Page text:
Monday, August 29, 2011
There are few places worse to sleep than on a bus seat. it is impossible to get comfortable, there is hardly enough leg room, reclining impossible. One thing that is worse though is sleeping on a Vietnamese sleeper bus. Essentially there are a series of reclining seats, with a small wedged compartment for the feet, which makes the top half of the seat in front of you. Clever design, but actually worse than a seat, since it kills the vertical plane. They are too short for westerners and when you have a day pack, there is absolutely no room for feet at all. We traveled in one of these overpriced models of pseudo-comfort for twelve hours from Hue to Nimh Binh. I did manage to get some poor sleep,; it was much better when I discovered the doors at the sides of wedge so I could stick my feet out and wiggle my toes.
We arrived in Nimh Binh at 5am then immediately found a hotel for a nap. The city is not too pleasant: dusty, crowded and lined with unnecessary flashing lights. Thankfully we didn't come for the city; it was the range of limestone mountains just outside we came to see.
We rented a motorbike and rode to Tam Loc, a cave down a river that flows through the towering karsts. It was powerful scenery. Rice fields filled the river as we floated along by a rowboat that our driver rowed with his feet. The trip went a mile or so through two caves, past little temples, dwarfed by the mountains. At the end of the line, we met a wall of floating souvenieer pedlers, hounding us to buy useless stuff at prices twice that of the markets. "Drink?!"
"Sorry, we have."
"Drink for driver?"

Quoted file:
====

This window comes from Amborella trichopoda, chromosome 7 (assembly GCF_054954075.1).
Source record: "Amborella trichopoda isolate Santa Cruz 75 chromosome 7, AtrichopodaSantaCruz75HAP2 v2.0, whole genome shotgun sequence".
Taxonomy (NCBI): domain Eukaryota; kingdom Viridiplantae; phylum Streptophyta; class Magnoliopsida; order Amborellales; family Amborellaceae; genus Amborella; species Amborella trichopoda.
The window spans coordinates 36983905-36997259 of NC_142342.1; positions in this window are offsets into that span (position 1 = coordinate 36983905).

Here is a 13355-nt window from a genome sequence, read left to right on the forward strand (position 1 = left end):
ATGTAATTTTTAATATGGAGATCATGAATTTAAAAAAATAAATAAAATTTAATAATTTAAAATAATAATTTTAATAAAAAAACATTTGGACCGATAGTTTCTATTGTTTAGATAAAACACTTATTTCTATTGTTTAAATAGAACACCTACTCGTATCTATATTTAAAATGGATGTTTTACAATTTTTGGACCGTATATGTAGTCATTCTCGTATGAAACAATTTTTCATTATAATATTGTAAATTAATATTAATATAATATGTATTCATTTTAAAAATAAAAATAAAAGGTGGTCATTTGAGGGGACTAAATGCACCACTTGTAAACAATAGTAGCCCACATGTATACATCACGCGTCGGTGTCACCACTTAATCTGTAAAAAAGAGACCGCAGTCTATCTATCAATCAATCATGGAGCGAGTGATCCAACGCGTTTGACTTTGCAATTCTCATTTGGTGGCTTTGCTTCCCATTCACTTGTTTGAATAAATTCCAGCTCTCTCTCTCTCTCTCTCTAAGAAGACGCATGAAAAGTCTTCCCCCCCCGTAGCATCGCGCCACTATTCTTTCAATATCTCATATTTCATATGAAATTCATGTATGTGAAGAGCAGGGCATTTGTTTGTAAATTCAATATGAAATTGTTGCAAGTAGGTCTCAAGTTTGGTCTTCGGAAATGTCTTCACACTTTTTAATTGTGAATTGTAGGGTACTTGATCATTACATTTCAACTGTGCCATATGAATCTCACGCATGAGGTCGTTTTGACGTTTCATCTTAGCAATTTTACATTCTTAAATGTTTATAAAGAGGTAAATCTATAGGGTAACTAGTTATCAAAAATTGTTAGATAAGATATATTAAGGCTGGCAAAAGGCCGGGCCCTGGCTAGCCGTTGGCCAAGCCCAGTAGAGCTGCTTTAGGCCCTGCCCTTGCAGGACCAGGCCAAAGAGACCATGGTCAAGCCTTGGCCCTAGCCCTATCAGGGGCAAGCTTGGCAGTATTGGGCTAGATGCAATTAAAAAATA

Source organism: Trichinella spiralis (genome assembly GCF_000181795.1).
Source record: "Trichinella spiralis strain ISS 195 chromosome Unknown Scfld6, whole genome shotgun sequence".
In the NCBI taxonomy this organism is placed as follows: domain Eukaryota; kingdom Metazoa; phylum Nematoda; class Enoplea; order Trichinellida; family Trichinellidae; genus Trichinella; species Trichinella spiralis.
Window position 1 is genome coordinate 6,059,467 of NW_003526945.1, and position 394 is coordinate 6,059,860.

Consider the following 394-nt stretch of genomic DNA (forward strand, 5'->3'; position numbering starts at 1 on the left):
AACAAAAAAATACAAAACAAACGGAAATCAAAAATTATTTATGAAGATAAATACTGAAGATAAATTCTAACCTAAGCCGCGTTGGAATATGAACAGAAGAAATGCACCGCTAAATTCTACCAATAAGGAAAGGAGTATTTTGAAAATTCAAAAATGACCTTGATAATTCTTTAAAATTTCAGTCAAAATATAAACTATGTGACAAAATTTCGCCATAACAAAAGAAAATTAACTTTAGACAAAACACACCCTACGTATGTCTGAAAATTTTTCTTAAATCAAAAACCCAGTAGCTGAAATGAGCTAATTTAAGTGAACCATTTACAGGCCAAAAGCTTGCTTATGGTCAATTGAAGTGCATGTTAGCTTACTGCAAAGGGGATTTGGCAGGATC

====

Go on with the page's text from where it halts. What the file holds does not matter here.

"Sorry, they have water."
Thankfully, they realized quickly we weren't going to buy anything. I took a paddle from the old woman for the return trip, but instead of resting, she kicked her son from the other oars and kept rowing. They were friendly and fun; we didn't even care that they tried to sell us their embroidered t-shirts for most of the way back. It was a ridiculously hot and humid Vietnamese (I guess that is a bit redundant) day and since I did much paddling myself, I knew it was hard work. A tip was definitely in order, until they stopped paddling and asked if we were going to tip. We still planned tip after this, but the amount suddenly became significantly less. Their tip got decreased even more when they told us how much to tip them. The amount asked was what we originally planned to pay them, but their hounding us about it lowered the total to half of that amount. I then told them why as well. Principals you see.
I drove us to a nearby mountain that we saw from the boat and climbed to the top for some jaw dropping views. From there, we rode North quite a bit, along a bumping dirt road, giving me some new skills on the bike. Driving through town during rush hour taught me even more skills, the most important, how to avoid cardiac arrest during left turns.
The real highlight was our dinner that night, the best dish I had in Vietnam. Nihm Bihn is famous for it's goat meat, one of my favorites. We found a small place during a downpour and ordered a dish. It said "rare goat meat", but what were given was raw meat, tossed in spices and nuts, served with rice papers, pineapples and a divine sauce. Michelle and I basically melted in our chairs. I never imagined raw meat could be so orgasmic.